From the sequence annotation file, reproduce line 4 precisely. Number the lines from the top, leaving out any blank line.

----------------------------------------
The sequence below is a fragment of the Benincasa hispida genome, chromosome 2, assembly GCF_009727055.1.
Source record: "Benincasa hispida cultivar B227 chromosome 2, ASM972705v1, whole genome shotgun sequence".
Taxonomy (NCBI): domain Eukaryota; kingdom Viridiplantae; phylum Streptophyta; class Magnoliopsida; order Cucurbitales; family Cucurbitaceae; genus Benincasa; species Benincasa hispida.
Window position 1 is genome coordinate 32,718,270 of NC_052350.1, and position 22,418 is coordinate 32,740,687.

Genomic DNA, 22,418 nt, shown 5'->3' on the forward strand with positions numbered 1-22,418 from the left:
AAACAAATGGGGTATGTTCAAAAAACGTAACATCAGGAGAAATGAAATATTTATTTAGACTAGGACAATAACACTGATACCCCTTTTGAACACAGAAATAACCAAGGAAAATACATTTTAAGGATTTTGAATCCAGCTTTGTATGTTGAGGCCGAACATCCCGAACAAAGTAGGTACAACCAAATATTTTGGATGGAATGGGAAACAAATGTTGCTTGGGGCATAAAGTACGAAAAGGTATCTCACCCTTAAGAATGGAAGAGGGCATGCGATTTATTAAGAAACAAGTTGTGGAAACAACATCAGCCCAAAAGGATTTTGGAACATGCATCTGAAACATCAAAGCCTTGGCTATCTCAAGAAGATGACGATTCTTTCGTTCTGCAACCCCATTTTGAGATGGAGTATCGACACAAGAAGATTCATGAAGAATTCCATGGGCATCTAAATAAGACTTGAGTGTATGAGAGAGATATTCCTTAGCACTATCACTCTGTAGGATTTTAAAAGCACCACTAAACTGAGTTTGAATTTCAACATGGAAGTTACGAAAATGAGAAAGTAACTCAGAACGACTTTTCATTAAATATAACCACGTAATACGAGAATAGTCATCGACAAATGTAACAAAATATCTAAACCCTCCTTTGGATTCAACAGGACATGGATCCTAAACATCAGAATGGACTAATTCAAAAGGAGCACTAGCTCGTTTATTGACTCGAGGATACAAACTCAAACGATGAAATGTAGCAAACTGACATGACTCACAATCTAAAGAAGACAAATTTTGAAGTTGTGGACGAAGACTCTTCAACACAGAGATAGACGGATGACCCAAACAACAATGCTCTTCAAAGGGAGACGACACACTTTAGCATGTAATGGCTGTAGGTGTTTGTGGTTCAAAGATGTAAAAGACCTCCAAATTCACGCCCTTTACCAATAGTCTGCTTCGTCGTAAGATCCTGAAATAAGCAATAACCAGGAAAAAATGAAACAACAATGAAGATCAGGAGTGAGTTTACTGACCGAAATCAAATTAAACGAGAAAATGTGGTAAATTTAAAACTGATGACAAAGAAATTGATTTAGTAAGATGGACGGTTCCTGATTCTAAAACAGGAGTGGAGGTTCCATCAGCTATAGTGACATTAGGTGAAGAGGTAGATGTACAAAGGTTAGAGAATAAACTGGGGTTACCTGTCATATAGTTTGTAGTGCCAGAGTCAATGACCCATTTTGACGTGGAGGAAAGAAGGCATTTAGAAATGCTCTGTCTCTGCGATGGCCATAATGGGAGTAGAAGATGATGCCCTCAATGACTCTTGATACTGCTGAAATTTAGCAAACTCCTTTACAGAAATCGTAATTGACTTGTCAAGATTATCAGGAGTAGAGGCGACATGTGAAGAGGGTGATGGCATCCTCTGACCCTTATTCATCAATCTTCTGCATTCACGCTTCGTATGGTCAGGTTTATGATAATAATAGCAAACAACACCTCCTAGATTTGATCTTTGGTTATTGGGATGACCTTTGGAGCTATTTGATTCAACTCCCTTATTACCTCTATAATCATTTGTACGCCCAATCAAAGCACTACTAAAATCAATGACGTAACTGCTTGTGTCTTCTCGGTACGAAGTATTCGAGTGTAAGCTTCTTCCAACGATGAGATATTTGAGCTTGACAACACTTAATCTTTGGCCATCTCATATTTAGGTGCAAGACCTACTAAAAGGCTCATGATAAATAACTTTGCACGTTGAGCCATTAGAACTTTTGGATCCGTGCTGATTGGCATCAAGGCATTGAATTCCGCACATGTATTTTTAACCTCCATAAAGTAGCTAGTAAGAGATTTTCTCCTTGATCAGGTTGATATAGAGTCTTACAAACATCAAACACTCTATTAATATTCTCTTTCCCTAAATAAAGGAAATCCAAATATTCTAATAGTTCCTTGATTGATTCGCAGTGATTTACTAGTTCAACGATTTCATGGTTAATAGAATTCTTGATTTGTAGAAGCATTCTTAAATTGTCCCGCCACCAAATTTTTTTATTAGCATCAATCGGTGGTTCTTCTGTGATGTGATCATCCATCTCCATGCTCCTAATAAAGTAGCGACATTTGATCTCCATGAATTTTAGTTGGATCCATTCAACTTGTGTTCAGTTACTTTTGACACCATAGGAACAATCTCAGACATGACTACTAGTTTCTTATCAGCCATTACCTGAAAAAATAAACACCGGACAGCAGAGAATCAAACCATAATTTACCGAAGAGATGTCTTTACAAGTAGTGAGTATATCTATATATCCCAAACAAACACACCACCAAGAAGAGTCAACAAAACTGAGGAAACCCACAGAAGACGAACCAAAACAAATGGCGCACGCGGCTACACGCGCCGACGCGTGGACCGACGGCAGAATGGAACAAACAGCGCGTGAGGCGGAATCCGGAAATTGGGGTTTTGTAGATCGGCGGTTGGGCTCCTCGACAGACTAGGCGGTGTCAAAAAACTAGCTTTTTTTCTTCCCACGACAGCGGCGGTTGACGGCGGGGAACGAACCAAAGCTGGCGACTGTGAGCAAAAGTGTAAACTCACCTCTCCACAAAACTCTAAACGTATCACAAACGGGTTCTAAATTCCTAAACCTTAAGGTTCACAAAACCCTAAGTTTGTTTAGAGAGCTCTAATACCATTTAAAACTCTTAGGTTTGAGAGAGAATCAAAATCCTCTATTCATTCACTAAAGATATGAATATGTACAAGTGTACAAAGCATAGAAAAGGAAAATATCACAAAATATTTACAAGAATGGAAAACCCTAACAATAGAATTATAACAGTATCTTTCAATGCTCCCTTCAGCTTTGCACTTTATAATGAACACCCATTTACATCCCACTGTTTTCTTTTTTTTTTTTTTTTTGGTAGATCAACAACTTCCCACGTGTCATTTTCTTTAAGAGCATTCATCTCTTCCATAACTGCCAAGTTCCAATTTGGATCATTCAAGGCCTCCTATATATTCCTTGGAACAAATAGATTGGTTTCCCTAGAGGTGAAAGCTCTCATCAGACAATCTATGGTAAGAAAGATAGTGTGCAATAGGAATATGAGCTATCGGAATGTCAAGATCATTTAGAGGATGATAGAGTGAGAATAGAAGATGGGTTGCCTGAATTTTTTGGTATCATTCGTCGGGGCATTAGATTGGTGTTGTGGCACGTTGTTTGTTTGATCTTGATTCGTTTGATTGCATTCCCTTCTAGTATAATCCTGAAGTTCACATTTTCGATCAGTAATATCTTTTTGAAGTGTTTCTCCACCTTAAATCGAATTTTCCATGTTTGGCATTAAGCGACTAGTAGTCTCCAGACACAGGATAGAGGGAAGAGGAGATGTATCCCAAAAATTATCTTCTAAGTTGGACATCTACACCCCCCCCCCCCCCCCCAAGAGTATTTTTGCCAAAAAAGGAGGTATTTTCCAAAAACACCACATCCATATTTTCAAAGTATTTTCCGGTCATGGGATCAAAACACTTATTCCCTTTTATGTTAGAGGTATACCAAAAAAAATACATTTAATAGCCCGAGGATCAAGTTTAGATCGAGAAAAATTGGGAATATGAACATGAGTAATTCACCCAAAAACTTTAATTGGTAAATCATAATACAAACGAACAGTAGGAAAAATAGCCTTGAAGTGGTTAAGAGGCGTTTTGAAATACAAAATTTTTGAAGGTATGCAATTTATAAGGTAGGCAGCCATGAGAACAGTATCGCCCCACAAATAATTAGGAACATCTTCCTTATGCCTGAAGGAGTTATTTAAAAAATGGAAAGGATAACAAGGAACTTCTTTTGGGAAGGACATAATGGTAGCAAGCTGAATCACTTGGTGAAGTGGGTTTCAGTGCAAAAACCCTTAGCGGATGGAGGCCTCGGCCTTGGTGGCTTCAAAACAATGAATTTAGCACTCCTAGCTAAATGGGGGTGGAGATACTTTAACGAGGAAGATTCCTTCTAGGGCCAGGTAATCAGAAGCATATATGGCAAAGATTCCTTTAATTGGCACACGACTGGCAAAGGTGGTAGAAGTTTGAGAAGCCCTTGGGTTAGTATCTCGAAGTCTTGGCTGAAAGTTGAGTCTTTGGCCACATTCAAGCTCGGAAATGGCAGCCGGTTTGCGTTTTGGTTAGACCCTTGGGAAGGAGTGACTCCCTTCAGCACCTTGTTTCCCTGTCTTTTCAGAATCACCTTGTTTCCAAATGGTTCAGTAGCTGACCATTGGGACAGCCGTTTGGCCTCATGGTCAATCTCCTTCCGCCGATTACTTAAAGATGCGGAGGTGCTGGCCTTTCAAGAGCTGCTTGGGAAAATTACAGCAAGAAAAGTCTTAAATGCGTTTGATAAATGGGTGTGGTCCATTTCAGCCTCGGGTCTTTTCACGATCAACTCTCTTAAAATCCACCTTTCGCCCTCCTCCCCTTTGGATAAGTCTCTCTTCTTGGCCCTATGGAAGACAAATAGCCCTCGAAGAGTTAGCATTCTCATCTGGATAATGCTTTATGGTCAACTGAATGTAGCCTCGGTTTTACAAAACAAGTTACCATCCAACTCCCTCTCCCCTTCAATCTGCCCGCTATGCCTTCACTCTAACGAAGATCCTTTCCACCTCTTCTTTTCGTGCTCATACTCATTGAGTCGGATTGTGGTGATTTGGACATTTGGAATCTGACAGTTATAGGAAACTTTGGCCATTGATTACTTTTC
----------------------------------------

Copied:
Window position 1 is genome coordinate 32,718,270 of NC_052350.1, and position 22,418 is coordinate 32,740,687.